Dr. Kyriakos Drivas (University of California, Berkeley)
- Datum: 27.06.2012
Ort: Kaulbachstraße 45, Raum E004
Patent Transactions through the Lens of Geography
This presentation is an introduction to a dataset of US issued traded patents which has been recently compiled by the Office of the Chief Economist at the United States Patent and Trademark Office (USPTO)*. The presentation will introduce two distinct questions. The first question examines, both internationally and intra-nationally for the US case, to what extent this innovation market is localized. Finally, the any observed localization phenomenon is further studied to examine whether it decays in more recent years. Even though, distance has been identified as an obstacle in knowledge diffusion, recent evidence has shown that the role of distance decays in recent years (Griffith, Lee and Reenen 2011). This current study examines whether a similar behavior is observed for patent transactions. The second question considers the role of patents in the geographic reach of technology diffusion. It examines the effect of a patent grant on the geographic reach of a subsequent transfer of the patented invention. While the role of patents in technology transfer is well documented (Elfenein 2007 and Gans, Hsu and King 2008) the dimension of geography is less studied. To my knowledge only the study by Moser (2011) has examined explicitly a related question in the context of 19th century’s World Fairs. She finds how an exogenous change in the rate of patenting in the chemical field reduced the Herfindahl index of concentration of inventions suggesting that patents weakened the localization of innovation.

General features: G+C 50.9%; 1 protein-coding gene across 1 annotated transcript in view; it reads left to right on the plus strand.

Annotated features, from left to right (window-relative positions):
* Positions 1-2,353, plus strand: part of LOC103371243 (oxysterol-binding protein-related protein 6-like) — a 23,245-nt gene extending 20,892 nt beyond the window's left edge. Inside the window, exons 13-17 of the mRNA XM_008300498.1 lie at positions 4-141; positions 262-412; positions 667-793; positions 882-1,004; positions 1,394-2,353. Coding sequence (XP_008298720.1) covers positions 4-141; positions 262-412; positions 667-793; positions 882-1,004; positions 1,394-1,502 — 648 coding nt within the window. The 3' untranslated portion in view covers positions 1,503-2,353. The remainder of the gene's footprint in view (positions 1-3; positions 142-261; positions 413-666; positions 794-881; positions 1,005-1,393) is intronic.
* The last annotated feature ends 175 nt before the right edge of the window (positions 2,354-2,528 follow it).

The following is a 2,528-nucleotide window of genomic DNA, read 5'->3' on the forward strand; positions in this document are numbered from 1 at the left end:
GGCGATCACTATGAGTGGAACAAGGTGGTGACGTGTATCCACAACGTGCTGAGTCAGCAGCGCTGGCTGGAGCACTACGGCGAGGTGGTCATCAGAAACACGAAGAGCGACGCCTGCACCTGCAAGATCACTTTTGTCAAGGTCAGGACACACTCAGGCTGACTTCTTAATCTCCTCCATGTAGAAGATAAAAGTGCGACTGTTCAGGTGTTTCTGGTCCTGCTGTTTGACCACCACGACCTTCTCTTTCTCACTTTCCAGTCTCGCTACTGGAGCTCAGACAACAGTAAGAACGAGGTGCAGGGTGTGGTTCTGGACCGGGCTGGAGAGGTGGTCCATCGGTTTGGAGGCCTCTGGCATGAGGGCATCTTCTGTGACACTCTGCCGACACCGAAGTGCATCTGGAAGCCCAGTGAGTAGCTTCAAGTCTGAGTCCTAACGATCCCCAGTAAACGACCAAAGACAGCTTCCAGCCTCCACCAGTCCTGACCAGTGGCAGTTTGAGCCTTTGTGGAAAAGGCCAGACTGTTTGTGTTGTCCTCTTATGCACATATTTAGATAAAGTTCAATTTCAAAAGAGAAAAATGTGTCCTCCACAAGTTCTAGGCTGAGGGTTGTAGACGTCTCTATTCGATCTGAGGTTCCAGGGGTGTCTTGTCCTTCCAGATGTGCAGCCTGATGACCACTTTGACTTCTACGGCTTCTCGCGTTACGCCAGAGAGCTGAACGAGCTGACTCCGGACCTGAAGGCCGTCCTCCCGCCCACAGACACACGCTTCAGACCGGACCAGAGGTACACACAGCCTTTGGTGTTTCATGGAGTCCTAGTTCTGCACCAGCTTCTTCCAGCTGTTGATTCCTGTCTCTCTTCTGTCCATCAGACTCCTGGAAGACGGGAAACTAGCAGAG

*In the US, when US issued patents are re-assigned from one entity to another, the entities are required to disclose such transaction to the USPTO.